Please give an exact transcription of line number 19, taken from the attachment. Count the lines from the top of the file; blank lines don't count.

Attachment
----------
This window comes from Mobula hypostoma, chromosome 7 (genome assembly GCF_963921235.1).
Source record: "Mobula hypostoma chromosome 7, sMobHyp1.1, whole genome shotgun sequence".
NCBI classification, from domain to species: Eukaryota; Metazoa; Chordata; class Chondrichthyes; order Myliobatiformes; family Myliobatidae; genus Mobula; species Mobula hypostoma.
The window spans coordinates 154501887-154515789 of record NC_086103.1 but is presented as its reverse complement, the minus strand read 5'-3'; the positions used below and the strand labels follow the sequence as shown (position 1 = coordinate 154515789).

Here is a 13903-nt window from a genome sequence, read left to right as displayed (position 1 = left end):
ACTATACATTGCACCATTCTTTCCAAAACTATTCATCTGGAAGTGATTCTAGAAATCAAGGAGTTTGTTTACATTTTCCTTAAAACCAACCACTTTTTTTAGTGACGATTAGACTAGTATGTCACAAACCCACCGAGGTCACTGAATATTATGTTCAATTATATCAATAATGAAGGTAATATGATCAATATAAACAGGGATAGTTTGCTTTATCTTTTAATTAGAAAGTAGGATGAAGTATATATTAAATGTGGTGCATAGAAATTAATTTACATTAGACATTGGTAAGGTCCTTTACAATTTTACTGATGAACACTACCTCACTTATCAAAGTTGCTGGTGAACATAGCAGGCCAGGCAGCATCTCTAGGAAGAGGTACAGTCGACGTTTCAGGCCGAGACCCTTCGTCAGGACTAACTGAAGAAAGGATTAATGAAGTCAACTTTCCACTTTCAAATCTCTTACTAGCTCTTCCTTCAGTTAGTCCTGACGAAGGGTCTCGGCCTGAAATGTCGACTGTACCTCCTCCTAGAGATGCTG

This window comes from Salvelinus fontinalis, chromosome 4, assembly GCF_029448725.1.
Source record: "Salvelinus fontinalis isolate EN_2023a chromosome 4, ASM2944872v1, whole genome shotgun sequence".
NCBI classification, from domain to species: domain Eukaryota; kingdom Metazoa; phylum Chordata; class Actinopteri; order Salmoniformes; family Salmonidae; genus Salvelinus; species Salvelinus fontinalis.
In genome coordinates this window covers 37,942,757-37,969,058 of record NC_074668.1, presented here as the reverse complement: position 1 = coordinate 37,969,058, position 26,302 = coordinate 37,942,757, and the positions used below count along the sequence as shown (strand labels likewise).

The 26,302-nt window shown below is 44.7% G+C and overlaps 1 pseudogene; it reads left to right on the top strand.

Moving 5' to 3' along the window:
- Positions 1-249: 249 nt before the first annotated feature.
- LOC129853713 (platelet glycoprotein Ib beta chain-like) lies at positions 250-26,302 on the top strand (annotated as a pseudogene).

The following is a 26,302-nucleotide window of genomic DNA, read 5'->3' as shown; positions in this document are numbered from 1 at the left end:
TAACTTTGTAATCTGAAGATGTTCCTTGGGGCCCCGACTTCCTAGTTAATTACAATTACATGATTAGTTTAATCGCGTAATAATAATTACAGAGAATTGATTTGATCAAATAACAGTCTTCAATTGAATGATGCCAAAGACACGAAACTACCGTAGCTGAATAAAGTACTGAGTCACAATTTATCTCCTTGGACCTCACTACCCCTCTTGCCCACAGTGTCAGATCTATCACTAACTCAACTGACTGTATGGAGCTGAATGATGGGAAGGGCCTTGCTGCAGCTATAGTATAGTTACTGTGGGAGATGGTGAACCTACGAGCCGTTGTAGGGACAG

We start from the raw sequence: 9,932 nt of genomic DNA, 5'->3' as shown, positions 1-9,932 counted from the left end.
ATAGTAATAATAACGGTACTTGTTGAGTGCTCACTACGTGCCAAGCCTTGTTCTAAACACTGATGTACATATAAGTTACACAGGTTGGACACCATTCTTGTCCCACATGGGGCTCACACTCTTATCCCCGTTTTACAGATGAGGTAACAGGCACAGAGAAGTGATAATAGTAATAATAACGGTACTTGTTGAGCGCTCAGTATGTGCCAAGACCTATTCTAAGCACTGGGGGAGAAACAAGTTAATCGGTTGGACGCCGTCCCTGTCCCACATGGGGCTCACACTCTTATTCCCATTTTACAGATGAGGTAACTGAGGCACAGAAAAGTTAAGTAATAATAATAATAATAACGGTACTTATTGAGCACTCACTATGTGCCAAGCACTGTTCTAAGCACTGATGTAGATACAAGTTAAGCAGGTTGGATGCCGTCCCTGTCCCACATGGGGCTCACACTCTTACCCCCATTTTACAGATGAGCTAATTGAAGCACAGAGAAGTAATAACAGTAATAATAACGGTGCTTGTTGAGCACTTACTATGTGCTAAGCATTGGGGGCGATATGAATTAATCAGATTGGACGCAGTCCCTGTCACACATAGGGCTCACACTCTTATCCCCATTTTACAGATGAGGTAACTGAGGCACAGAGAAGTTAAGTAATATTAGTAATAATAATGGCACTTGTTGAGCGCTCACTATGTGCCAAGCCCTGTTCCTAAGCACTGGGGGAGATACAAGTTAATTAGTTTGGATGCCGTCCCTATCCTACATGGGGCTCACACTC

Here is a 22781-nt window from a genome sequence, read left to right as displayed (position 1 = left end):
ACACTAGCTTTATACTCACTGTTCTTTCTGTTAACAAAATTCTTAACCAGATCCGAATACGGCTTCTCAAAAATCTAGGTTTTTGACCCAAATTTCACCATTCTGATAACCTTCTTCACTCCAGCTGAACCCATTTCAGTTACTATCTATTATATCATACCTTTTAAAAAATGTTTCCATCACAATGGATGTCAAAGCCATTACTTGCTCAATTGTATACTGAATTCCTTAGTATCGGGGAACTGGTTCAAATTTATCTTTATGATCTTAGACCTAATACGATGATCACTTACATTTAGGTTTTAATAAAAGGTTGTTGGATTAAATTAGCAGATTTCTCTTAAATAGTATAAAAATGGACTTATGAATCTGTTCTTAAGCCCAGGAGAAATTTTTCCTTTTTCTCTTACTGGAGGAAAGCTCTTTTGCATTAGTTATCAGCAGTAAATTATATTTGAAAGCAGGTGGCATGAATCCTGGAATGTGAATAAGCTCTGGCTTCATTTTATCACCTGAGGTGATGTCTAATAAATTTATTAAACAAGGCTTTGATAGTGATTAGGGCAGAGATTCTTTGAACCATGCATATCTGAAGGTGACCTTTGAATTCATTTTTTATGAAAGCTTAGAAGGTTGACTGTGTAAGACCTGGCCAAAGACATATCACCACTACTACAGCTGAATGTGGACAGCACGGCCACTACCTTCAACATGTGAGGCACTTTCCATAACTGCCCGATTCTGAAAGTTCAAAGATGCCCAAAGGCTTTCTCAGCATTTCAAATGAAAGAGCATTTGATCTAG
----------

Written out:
Here is a 22781-nt window from a genome sequence, read left to right as displayed (position 1 = left end):